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Zoo‐logics: Questions of analysis in a film by Peter Greenaway

Wills, D. and McHoul, A. (1991) Zoo‐logics: Questions of analysis in a film by Peter Greenaway. Textual Practice, 5 (1). pp. 8-24.

Link to Published Version: http://dx.doi.org/10.1080/09502369108582101
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Abstract

The forms of text that we might call, for want of a better word, postmodern, are not familiar to us. We can immediately call to mind Joyce, the nouveau roman, so-called metafiction, Pynchon, De Lillo and so on. And we can argue about the applicability of those examples with respect to a category that means little for us anyway. Then we can imagine or invoke forms of analysis that have been applied inter alia to those texts; for example, the Barthesian, the Genettian, the Derridean, etc. They are not mysteries. But such analyses, more and more, are treating the texts they treat not just as objects for analysis in general. The tendency starts to some extent with Genette, but becomes most explicit in the work of Kristeva, Barthes, and of course Derrida. All that has been oft-repeated. And of course, it did not require a category like 'postmodern fiction' to elicit such inquiries into analysis; rather they are part and parcel of analysis itself, to the extent that any analysis is required to establish its own terms, whether or not it acknowledges such a task as an exercise in self-reflexivity.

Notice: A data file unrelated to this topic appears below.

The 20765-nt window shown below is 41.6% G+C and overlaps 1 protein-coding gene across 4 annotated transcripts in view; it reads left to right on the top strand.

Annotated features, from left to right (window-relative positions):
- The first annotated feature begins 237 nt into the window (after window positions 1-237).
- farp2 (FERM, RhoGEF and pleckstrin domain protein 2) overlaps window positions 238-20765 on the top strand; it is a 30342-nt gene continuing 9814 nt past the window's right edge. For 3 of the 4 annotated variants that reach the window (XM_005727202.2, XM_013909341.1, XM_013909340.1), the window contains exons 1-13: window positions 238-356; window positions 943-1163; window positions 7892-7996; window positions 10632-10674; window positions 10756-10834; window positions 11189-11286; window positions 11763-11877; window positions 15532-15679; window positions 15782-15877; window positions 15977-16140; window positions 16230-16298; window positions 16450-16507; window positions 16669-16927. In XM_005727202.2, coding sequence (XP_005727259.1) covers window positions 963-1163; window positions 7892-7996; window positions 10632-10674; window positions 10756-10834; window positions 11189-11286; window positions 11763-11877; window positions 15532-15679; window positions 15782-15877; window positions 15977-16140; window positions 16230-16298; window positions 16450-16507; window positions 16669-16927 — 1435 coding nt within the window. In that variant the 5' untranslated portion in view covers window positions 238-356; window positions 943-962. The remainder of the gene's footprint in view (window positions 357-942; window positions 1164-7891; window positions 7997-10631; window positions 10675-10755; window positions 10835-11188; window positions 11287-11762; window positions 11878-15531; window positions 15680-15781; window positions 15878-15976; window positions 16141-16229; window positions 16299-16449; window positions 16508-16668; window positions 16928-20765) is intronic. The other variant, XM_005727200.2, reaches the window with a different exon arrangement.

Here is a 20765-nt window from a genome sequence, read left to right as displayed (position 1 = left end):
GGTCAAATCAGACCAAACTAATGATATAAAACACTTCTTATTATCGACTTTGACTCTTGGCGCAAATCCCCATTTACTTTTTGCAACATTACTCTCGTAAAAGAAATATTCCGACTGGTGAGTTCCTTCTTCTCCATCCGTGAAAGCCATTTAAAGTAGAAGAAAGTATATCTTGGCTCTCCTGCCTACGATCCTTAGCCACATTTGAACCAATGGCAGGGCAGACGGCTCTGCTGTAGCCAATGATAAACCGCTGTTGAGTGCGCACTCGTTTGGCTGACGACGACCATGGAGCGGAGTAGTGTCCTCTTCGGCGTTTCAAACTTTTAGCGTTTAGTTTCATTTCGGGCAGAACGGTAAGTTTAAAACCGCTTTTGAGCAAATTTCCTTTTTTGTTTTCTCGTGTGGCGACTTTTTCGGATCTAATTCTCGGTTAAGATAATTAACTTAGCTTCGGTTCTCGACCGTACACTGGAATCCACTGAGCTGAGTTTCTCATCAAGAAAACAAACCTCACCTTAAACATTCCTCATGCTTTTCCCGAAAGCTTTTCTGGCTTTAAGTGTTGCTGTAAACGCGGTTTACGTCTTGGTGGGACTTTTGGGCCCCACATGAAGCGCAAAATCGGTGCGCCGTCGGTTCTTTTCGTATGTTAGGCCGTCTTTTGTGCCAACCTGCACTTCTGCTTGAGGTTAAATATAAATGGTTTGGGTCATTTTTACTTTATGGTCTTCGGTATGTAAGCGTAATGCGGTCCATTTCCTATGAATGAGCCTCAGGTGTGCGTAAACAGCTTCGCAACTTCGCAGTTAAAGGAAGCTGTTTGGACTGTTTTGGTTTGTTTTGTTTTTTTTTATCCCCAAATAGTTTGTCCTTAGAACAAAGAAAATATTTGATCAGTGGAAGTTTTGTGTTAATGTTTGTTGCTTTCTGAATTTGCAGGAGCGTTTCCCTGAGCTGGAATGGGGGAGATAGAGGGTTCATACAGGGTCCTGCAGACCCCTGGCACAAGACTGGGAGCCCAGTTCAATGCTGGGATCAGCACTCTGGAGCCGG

Publication Type: Journal Article
Murdoch Affiliation: School of Humanities
Publisher: Routledge as part of Taylor & Francis
Copyright: 1991 Taylor & Francis
URI: http://researchrepository.murdoch.edu.au/id/eprint/9713
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